Of particular interest to participants was the use of SMS text messaging for providing motivation, reminders, and diabetes self-management tips. Nearly half the respondents reported that remembering to test their blood glucose was the part of their diabetes management that they found most difficult. Although the use of continuous glucose sensors, which have the option of setting high and low alerts, provides a solution, cost is currently a major barrier to widespread use of this technology [48]. Therefore, SMS text messaging is an attractive option to provide testing reminders because of the instant delivery as well as the low patient cost and high accessibility and reach of this type of mHealth tool [49].

This study highlights key factors that need to be considered when designing SMS text messaging–based diabetes self-management support, including the potential for messages to be annoying, to be unnecessary, or to not be personal enough. Therefore, future development of tools for this group needs to be tailored and personalized, rather than a “one size fits all” approach. Although it has been previously reported that young adults with diabetes have differing priorities from their health care team, our results indicate that nearly two-thirds were interested in learning more about diabetes. mHealth could provide the ideal medium for supporting learning as it can be personalized, nonconfrontational, and delivered at the time and place that it is needed and wanted.

Several limitations of the study should be noted. The response rate, although largely reflective of the wider population, was low, limiting the generalizability of the results. It is likely that those who did respond may have more interest in mHealth and therefore actual engagement with this type of tool may be even lower in the wider population. All respondents to the survey completed it online with none requesting to complete it by paper or phone. Although the alternatives were offered, it may be that those without Internet access were less likely to take part, biasing the sample to a more technological group. In addition, the self-report and cross-sectional design of the study are key limitations, as is the sex distribution of the sample differing from the target population. Although this study investigated the use of apps in this population, it did not assess how the population was using them and for how long. It is important that research into mHealth tools for this population assesses the degree of engagement, including intensity and duration, to ensure tools are designed to meet their needs and improve outcomes.


This study provides valuable insight into the engagement of young adults with type 1 diabetes with currently available mHealth tools, as well as providing insight into how future mHealth interventions can be designed to meet their need. The input of the end users regarding their use and preferences for mHealth tools provided by this survey will allow for the development of a more relevant and a potentially more efficacious intervention.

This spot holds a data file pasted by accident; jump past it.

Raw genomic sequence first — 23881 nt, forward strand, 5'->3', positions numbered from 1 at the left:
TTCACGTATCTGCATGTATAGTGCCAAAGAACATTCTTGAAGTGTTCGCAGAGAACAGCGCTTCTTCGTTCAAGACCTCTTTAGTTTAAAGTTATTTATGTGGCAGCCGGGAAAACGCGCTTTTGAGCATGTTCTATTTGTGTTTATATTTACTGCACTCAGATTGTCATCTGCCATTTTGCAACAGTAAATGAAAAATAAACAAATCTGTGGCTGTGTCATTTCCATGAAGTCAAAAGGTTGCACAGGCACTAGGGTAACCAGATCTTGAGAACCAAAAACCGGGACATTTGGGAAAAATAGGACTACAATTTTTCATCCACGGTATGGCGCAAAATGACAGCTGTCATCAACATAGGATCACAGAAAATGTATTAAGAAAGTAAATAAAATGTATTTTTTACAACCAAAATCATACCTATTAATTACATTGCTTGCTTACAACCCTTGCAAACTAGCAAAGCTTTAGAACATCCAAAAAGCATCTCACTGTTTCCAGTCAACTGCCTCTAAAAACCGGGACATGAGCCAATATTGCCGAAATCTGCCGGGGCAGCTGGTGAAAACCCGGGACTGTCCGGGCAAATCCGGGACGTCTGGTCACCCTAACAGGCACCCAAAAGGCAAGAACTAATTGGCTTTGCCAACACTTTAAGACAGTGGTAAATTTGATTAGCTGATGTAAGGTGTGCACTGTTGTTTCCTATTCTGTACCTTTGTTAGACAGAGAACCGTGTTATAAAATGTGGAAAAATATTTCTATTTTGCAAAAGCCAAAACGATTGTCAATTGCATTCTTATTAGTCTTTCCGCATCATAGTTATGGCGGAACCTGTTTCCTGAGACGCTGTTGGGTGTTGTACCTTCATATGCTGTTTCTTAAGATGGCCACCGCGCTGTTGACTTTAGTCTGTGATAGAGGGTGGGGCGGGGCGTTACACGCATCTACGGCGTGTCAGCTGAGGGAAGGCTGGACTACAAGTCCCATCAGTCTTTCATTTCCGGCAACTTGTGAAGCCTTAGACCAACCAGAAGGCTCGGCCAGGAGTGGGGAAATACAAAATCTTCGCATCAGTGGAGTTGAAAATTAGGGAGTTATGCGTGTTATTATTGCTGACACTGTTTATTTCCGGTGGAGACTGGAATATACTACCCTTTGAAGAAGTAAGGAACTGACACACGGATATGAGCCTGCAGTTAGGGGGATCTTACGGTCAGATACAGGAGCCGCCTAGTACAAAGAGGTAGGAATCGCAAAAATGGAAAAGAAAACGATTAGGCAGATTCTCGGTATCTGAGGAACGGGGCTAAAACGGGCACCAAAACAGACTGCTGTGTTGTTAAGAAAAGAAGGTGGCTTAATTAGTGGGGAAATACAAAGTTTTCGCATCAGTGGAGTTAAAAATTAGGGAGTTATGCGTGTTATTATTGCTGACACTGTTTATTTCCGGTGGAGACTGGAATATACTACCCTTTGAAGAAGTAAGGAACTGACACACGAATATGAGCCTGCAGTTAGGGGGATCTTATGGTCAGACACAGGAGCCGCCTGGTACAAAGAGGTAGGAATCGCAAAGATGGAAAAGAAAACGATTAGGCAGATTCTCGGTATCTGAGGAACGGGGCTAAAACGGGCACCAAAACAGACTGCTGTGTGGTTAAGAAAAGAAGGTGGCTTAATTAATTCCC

We would like to thank the study participants. The study was funded in part by an Elizabeth Ewing Memorial Scholarship and University of Auckland Postgraduate Research Student Support.

Authors' Contributions

All authors contributed to the study concept, design, and procedures. RD obtained ethical approval, collected the data, analyzed the results, and drafted the manuscript. All authors read and approved the final manuscript.

Conflicts of Interest

None declared.

  1. Adeghate E, Schattner P, Dunn E. An update on the etiology and epidemiology of diabetes mellitus. Ann N Y Acad Sci 2006 Nov;1084:1-29. [CrossRef] [Medline]
  2. Devendra D, Liu E, Eisenbarth GS. Type 1 diabetes: recent developments. BMJ 2004 Mar 27;328(7442):750-754 [FREE Full text] [CrossRef] [Medline]
  3. Joshy G, Simmons D. Epidemiology of diabetes in New Zealand: revisit to a changing landscape. N Z Med J 2006 Jun 02;119(1235):U1999. [Medline]
  4. Derraik JG, Reed PW, Jefferies C, Cutfield SW, Hofman PL, Cutfield WS. Increasing incidence and age at diagnosis among children with type 1 diabetes mellitus over a 20-year period in Auckland (New Zealand). PLoS One 2012;7(2):e32640 [FREE Full text] [CrossRef] [Medline]
  5. Diabetes Control and Complications Trial Research Group. Effect of intensive diabetes treatment on the development and progression of long-term complications in adolescents with insulin-dependent diabetes mellitus: Diabetes Control and Complications Trial. Diabetes Control and Complications Trial Research Group. J Pediatr 1994 Aug;125(2):177-188. [Medline]
  6. White NH, Cleary PA, Dahms W, Goldstein D, Malone J, Tamborlane WV, Diabetes Control Complications Trial (DCCT)/Epidemiology of Diabetes Interventions Complications (EDIC) Research Group. Beneficial effects of intensive therapy of diabetes during adolescence: outcomes after the conclusion of the Diabetes Control and Complications Trial (DCCT). J Pediatr 2001 Dec;139(6):804-812. [Medline]